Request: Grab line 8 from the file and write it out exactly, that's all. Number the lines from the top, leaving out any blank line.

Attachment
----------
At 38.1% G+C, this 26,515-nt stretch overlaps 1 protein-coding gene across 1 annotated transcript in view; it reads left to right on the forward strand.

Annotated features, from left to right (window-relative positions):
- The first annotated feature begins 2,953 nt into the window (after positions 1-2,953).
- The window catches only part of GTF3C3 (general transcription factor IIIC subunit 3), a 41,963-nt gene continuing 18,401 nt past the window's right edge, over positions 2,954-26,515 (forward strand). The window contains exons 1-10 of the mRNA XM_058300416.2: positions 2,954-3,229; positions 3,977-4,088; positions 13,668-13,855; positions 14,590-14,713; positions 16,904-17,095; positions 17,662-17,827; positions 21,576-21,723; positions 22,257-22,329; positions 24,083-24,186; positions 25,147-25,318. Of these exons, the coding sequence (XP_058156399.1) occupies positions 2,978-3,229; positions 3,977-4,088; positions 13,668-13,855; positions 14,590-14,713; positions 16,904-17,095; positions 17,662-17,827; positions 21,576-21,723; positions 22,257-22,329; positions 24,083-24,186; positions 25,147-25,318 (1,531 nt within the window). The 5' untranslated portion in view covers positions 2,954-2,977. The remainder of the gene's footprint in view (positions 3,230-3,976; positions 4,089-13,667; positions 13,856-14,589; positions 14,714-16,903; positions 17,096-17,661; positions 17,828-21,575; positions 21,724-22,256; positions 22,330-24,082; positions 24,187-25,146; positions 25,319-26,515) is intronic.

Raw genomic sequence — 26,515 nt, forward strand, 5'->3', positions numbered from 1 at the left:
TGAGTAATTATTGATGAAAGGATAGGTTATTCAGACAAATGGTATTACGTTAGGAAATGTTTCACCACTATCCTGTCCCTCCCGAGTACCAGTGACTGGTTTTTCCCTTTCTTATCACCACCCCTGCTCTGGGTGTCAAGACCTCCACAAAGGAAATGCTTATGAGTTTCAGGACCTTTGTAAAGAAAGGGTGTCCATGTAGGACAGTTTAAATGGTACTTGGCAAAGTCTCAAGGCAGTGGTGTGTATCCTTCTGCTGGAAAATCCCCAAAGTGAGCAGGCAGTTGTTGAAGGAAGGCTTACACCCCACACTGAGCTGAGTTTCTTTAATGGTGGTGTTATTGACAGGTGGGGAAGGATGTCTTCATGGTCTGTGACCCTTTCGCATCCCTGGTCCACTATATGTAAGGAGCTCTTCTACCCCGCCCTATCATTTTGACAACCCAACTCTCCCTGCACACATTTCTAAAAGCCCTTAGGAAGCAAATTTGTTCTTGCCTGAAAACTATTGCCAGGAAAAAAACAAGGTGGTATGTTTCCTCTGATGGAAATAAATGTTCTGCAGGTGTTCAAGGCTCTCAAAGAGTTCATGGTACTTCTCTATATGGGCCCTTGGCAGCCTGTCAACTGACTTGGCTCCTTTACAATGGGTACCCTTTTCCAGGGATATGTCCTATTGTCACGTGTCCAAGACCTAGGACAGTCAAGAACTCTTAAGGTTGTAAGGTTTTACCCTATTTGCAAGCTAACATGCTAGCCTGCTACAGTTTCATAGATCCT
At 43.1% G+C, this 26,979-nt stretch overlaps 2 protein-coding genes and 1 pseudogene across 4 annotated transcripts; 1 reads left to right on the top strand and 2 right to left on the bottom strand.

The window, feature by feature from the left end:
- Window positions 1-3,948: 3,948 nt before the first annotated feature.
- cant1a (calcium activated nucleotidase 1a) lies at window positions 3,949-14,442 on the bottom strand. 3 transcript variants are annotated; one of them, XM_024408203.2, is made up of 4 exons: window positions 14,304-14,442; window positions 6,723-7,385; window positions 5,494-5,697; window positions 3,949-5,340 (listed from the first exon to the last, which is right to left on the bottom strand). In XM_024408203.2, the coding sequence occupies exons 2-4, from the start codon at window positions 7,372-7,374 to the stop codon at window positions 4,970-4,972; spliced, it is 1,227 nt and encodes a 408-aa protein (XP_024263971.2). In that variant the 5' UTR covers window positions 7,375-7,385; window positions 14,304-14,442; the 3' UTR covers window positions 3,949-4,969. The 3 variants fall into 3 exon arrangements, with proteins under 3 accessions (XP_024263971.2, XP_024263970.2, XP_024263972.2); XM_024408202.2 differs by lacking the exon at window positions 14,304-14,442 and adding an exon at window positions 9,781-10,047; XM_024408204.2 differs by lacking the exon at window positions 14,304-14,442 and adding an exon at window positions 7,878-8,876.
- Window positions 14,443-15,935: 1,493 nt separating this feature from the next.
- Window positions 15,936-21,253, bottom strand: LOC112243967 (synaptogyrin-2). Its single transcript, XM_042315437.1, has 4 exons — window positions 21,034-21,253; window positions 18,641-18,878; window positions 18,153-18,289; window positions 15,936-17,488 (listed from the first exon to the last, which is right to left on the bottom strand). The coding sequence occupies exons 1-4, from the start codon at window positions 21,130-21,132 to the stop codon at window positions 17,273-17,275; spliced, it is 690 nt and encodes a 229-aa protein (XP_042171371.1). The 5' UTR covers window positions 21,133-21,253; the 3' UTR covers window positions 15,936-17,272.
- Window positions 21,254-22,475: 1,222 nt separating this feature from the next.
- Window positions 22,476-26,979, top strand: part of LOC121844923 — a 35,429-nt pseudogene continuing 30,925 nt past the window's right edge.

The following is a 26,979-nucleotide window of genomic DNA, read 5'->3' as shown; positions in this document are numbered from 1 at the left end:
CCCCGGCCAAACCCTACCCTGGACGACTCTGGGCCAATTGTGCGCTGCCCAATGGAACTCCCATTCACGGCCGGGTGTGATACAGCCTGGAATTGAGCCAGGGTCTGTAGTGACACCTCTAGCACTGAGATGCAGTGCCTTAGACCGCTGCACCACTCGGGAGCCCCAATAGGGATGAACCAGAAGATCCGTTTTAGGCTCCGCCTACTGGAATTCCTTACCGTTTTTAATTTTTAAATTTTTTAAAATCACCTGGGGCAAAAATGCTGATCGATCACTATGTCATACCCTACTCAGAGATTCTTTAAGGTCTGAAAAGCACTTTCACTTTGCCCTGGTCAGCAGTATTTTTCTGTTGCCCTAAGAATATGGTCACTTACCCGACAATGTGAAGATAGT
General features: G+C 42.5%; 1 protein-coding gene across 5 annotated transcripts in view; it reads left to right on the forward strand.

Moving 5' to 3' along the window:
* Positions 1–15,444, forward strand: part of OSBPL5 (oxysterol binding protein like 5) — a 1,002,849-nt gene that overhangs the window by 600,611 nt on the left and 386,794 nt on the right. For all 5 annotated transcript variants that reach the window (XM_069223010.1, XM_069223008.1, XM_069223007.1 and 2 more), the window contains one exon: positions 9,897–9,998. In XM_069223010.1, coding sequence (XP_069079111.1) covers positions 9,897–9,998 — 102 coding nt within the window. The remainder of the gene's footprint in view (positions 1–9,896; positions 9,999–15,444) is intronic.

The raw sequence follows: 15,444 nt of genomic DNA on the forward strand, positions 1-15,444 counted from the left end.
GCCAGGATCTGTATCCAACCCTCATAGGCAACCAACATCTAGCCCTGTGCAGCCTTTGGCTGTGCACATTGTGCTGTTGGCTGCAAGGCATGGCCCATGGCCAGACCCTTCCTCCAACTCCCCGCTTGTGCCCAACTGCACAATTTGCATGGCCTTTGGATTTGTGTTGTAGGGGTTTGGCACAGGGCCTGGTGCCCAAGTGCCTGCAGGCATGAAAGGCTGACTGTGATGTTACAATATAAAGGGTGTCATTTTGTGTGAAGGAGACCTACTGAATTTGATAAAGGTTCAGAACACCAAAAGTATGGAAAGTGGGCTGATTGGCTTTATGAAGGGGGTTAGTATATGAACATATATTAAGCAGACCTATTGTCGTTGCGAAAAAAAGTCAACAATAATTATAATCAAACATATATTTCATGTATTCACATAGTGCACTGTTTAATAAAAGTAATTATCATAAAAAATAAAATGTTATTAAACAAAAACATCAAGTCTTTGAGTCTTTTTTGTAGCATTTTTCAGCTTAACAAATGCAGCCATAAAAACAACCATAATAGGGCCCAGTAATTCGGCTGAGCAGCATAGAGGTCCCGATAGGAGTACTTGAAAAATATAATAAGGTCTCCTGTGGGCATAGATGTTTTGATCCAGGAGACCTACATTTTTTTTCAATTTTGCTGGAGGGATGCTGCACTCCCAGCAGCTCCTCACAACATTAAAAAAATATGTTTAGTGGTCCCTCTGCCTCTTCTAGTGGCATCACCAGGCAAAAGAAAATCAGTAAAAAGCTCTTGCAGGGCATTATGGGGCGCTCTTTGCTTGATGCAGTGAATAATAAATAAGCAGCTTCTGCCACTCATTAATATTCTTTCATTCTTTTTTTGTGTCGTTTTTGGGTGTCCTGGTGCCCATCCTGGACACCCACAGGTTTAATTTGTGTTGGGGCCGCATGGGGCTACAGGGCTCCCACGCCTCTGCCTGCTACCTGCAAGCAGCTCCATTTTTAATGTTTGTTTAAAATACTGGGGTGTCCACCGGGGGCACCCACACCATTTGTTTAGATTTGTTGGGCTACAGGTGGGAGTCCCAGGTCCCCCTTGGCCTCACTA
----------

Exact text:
The window, feature by feature from the left end: